Wednesday, October 27, 2010

To The Victor Goes The Squash

I've grown winter and summer squash for the past several years and never had much trouble cultivating them, until this season. For the first time, squash bugs showed up. I found their tiny, bronze colored, spherical eggs clustered on the underside of the leaves of a number of plants soon after the first squash started forming.

The adult bugs literally suck the life out the plants and then lay eggs to produce offspring that will do more of the same. I knew I had a long, hard struggle ahead. Well, with the help of modern science and more than a little sweat, I managed to keep my plants alive and well long enough to allow the squash to reach maturity. It also helped that I had plants in reserve that allowed me to replace the casualties of this war. The photo shows some of the squash that resulted from my victory.

In the foreground you can see Thelma Sanders' Sweet Potato Squash, an acorn variation that has great flavor and the ability to last all winter without refrigeration if kept in a cool, dry, dark place. Behind them are Carnival Dumpling Squash, a variety which also has excellent flavor and keeps quite well. So mankind- 1, squash bugs - 0, but I'm sure the bugs are thinking, wait until next year.

Sunday, October 24, 2010

Food Fit For The Gods

Isis was a goddess in ancient Egyptian beliefs worshiped as the matron of motherhood, magic and fertility. These Isis Candy cherry tomatoes certainly live up to the traits attributed to their Egyptian namesake. The plants have magically survived the first frost of the season and have been quite fertile, bearing plenty of sweet fruit for guilt free snacking. I only wish there was some long lost Egyptian magic that would allow the harvest to last all winter long!

Sunday, October 17, 2010

Midgets In My Garden

Before some of you out there get too worked up over the politically incorrect use of the word midget, I have two confessions to make. First of all, I have an addiction and I have had it for as long as I can remember. I love fresh fruit, particularly melons. If I lived in the proper climate or had a greenhouse sophisticated enough in which to grow them, I would have them fresh and close at hand all year round. And if you haven't guessed it by now,the second confession is that the title of this entry refers not to little people, but to melons; specifically, those of the Minnesota Midget variety. I have grown these with mixed success for about three years and I finally figured out why I wasn't getting more than one melon per plant. Despite the fact that they were advertised as a container plant, it turns out that they grow far better in the ground.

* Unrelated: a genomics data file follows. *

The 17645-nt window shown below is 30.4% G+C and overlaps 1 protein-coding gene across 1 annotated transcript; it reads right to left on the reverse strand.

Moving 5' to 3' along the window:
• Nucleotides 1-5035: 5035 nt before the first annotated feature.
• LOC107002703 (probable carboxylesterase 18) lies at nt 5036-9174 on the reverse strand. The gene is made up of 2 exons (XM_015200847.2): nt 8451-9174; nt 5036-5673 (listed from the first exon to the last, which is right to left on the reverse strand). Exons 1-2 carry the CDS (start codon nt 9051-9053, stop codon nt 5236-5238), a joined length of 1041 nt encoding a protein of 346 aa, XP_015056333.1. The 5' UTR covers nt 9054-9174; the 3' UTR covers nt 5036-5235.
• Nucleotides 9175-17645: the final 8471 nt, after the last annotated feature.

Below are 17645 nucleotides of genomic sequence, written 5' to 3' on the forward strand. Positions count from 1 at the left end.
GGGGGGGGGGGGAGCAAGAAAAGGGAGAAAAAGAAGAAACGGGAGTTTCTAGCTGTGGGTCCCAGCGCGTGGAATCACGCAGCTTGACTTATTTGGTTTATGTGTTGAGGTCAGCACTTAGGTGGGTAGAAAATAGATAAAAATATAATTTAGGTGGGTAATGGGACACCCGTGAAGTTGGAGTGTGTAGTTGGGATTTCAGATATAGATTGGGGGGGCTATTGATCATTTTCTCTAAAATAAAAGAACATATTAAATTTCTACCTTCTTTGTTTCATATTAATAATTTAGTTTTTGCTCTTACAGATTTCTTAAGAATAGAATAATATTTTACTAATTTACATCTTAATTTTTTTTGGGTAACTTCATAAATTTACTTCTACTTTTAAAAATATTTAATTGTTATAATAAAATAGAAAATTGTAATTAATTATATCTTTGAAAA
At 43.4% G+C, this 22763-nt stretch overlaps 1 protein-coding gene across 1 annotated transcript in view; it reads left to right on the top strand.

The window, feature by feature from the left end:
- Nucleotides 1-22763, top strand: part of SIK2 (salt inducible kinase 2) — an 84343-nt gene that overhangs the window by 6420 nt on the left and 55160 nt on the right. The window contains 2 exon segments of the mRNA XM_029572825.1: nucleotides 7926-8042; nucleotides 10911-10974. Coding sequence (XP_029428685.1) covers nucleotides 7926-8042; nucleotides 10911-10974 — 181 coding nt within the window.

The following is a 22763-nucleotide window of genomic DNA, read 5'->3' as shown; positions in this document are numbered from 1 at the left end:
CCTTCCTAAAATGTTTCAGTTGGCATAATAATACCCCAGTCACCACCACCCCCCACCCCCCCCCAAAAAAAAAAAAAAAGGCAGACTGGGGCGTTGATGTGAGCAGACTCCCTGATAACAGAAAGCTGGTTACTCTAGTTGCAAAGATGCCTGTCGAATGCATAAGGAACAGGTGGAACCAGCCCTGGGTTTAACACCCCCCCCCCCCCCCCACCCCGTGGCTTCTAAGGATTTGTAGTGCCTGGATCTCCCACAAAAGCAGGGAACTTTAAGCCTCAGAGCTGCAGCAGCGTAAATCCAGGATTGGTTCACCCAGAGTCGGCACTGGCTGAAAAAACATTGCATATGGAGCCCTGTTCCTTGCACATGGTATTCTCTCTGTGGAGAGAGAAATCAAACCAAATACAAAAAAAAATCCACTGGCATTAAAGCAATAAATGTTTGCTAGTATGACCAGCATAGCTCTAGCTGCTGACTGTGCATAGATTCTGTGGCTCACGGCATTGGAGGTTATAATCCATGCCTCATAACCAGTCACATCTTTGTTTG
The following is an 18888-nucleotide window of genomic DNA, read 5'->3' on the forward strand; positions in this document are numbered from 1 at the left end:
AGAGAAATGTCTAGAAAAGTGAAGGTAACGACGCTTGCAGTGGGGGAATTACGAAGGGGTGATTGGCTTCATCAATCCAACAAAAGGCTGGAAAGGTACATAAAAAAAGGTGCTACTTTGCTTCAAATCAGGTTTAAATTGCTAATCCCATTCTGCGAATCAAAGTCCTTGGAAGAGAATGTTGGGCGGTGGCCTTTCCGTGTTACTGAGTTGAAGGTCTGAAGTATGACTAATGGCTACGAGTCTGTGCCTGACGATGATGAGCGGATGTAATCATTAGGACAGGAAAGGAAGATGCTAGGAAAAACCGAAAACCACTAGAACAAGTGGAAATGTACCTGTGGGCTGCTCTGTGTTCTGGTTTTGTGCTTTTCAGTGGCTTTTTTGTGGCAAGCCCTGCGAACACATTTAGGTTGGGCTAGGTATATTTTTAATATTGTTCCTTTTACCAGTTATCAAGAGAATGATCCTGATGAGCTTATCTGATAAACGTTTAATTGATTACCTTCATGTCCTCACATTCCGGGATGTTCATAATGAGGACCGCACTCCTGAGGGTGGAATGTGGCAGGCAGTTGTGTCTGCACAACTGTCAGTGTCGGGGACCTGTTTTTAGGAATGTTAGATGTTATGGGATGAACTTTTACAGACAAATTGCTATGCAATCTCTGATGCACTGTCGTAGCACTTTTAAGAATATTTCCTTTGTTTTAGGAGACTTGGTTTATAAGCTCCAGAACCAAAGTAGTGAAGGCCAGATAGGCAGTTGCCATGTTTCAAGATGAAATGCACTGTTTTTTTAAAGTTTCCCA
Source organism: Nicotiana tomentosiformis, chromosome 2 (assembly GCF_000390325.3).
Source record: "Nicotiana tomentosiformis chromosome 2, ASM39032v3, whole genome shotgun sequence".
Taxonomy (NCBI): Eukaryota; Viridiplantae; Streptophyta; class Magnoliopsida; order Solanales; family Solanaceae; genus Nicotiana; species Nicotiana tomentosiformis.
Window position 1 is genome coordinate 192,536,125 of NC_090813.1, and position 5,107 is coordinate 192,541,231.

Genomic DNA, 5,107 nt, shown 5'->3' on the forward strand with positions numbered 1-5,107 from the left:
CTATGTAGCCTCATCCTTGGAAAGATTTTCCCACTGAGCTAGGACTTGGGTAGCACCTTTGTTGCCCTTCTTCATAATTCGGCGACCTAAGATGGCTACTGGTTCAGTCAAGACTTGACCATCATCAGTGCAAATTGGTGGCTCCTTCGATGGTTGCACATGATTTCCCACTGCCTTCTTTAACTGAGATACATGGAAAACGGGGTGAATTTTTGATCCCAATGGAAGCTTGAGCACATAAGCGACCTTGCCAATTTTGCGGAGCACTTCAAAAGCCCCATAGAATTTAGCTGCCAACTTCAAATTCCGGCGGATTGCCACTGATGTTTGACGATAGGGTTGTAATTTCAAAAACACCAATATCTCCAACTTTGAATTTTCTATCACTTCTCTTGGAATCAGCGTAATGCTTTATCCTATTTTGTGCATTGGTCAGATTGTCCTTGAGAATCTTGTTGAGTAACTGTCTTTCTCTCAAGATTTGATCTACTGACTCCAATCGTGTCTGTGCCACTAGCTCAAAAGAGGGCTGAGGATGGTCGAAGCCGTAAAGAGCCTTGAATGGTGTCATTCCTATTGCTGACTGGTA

The midget part of their nature is that the vines sent out by the plant are generally only three to four feet long. And the fruits are about the size of a softball and provide a good serving for only one person. They taste almost exactly like cantaloupe and when properly planted they produce four to six melons per plant. I suppose it might be possible for them to do well in a planter, but I imagine that it would have to be quite large.

Thursday, October 7, 2010

The Tenacious Nature Of Nature

Powdery mildew is the bane of just about every species of summer or winter squash. It's not a matter of if it will show up, but when. It's a fungus that infects the plant and sucks nutrients from it, usually starting with the leaves; which initially take on a white, powdery appearance. The affected leaves will not manufacture as much food as they should, and may turn yellowish or brown and drop from the plant. It can also stunt and distort the plant's buds and sometimes, but less often, the squash itself. There is no known cure, although there are some fungicides which can prolong the life of the plant and reduce the ability of the disease to spread.

When the infection occurs early in the growing season, it means several months of trying to keep the plant alive long enough to produce squash. Since the infection of my papaya pear summer squash plants occurred only a couple of weeks ago, I decided to just let things take their course and see what would happen. I was fairly certain that the plants had given me the last fruits I would see this year and were on their way to oblivion.

As you can see by the photos above, I was wrong. It's hard to believe that the fresh green growth seen in the top photo, is part of the same plant as the severely infected leaves seen in the bottom photo. There will be one more harvest of tender, tasty squash this year. And once again I've been reminded to never underestimate the tenacity of life.